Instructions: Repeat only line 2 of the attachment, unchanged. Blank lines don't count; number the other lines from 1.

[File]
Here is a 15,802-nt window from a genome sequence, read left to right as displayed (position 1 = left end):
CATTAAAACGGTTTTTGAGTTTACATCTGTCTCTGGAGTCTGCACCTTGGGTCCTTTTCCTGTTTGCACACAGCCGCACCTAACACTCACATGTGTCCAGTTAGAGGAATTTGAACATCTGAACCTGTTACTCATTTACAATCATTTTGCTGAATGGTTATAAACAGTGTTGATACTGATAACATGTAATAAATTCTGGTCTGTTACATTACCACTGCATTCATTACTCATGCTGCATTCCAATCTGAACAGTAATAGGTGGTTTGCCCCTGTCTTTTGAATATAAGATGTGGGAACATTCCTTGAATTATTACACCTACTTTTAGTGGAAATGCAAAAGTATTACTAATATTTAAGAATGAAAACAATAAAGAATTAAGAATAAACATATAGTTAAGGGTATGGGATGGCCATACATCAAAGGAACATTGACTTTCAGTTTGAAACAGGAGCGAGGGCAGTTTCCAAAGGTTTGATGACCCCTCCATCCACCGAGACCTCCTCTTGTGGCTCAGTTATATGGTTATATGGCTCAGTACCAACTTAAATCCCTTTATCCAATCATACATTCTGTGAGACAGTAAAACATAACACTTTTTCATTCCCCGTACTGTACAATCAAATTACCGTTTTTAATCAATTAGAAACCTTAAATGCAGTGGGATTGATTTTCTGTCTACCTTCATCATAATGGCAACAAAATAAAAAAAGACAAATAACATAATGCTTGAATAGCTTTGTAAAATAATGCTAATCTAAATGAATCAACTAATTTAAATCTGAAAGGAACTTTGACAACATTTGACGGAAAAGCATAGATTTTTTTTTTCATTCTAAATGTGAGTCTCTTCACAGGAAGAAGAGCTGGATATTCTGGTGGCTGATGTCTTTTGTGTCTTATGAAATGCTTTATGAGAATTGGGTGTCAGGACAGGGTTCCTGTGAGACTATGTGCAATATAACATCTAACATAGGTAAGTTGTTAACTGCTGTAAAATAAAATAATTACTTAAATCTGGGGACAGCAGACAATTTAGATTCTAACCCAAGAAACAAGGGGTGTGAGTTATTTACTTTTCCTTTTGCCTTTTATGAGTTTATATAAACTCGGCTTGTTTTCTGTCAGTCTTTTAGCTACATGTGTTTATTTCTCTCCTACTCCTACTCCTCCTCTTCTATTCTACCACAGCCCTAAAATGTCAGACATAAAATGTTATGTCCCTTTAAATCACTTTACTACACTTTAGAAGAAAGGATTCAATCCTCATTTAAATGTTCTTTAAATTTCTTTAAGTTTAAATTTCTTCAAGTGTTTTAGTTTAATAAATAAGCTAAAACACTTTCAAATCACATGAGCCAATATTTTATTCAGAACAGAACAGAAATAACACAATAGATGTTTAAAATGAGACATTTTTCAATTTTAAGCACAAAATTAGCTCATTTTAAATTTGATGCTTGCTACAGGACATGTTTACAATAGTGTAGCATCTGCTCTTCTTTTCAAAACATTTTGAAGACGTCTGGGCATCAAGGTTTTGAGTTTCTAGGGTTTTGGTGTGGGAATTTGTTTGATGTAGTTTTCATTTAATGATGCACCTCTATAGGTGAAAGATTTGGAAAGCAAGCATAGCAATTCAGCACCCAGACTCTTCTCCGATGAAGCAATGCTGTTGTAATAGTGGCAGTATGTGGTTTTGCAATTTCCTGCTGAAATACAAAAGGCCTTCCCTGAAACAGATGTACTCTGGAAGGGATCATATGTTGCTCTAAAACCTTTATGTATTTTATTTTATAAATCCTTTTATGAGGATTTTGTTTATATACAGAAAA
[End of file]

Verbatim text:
CATTAAAACGGTTTTTGAGTTTACATCTGTCTCTGGAGTCTGCACCTTGGGTCCTTTTCCTGTTTGCACACAGCCGCACCTAACACTCACATGTGTCCAGTTAGAGGAATTTGAACATCTGAACCTGTTACTCATTTACAATCATTTTGCTGAATGGTTATAAACAGTGTTGATACTGATAACATGTAATAAATTCTGGTCTGTTACATTACCACTGCATTCATTACTCATGCTGCATTCCAATCTGAACAGTAATAGGTGGTTTGCCCCTGTCTTTTGAATATAAGATGTGGGAACATTCCTTGAATTATTACACCTACTTTTAGTGGAAATGCAAAAGTATTACTAATATTTAAGAATGAAAACAATAAAGAATTAAGAATAAACATATAGTTAAGGGTATGGGATGGCCATACATCAAAGGAACATTGACTTTCAGTTTGAAACAGGAGCGAGGGCAGTTTCCAAAGGTTTGATGACCCCTCCATCCACCGAGACCTCCTCTTGTGGCTCAGTTATATGGTTATATGGCTCAGTACCAACTTAAATCCCTTTATCCAATCATACATTCTGTGAGACAGTAAAACATAACACTTTTTCATTCCCCGTACTGTACAATCAAATTACCGTTTTTAATCAATTAGAAACCTTAAATGCAGTGGGATTGATTTTCTGTCTACCTTCATCATAATGGCAACAAAATAAAAAAAGACAAATAACATAATGCTTGAATAGCTTTGTAAAATAATGCTAATCTAAATGAATCAACTAATTTAAATCTGAAAGGAACTTTGACAACATTTGACGGAAAAGCATAGATTTTTTTTTTCATTCTAAATGTGAGTCTCTTCACAGGAAGAAGAGCTGGATATTCTGGTGGCTGATGTCTTTTGTGTCTTATGAAATGCTTTATGAGAATTGGGTGTCAGGACAGGGTTCCTGTGAGACTATGTGCAATATAACATCTAACATAGGTAAGTTGTTAACTGCTGTAAAATAAAATAATTACTTAAATCTGGGGACAGCAGACAATTTAGATTCTAACCCAAGAAACAAGGGGTGTGAGTTATTTACTTTTCCTTTTGCCTTTTATGAGTTTATATAAACTCGGCTTGTTTTCTGTCAGTCTTTTAGCTACATGTGTTTATTTCTCTCCTACTCCTACTCCTCCTCTTCTATTCTACCACAGCCCTAAAATGTCAGACATAAAATGTTATGTCCCTTTAAATCACTTTACTACACTTTAGAAGAAAGGATTCAATCCTCATTTAAATGTTCTTTAAATTTCTTTAAGTTTAAATTTCTTCAAGTGTTTTAGTTTAATAAATAAGCTAAAACACTTTCAAATCACATGAGCCAATATTTTATTCAGAACAGAACAGAAATAACACAATAGATGTTTAAAATGAGACATTTTTCAATTTTAAGCACAAAATTAGCTCATTTTAAATTTGATGCTTGCTACAGGACATGTTTACAATAGTGTAGCATCTGCTCTTCTTTTCAAAACATTTTGAAGACGTCTGGGCATCAAGGTTTTGAGTTTCTAGGGTTTTGGTGTGGGAATTTGTTTGATGTAGTTTTCATTTAATGATGCACCTCTATAGGTGAAAGATTTGGAAAGCAAGCATAGCAATTCAGCACCCAGACTCTTCTCCGATGAAGCAATGCTGTTGTAATAGTGGCAGTATGTGGTTTTGCAATTTCCTGCTGAAATACAAAAGGCCTTCCCTGAAACAGATGTACTCTGGAAGGGATCATATGTTGCTCTAAAACCTTTATGTATTTTATTTTATAAATCCTTTTATGAGGATTTTGTTTATATACAGAAAA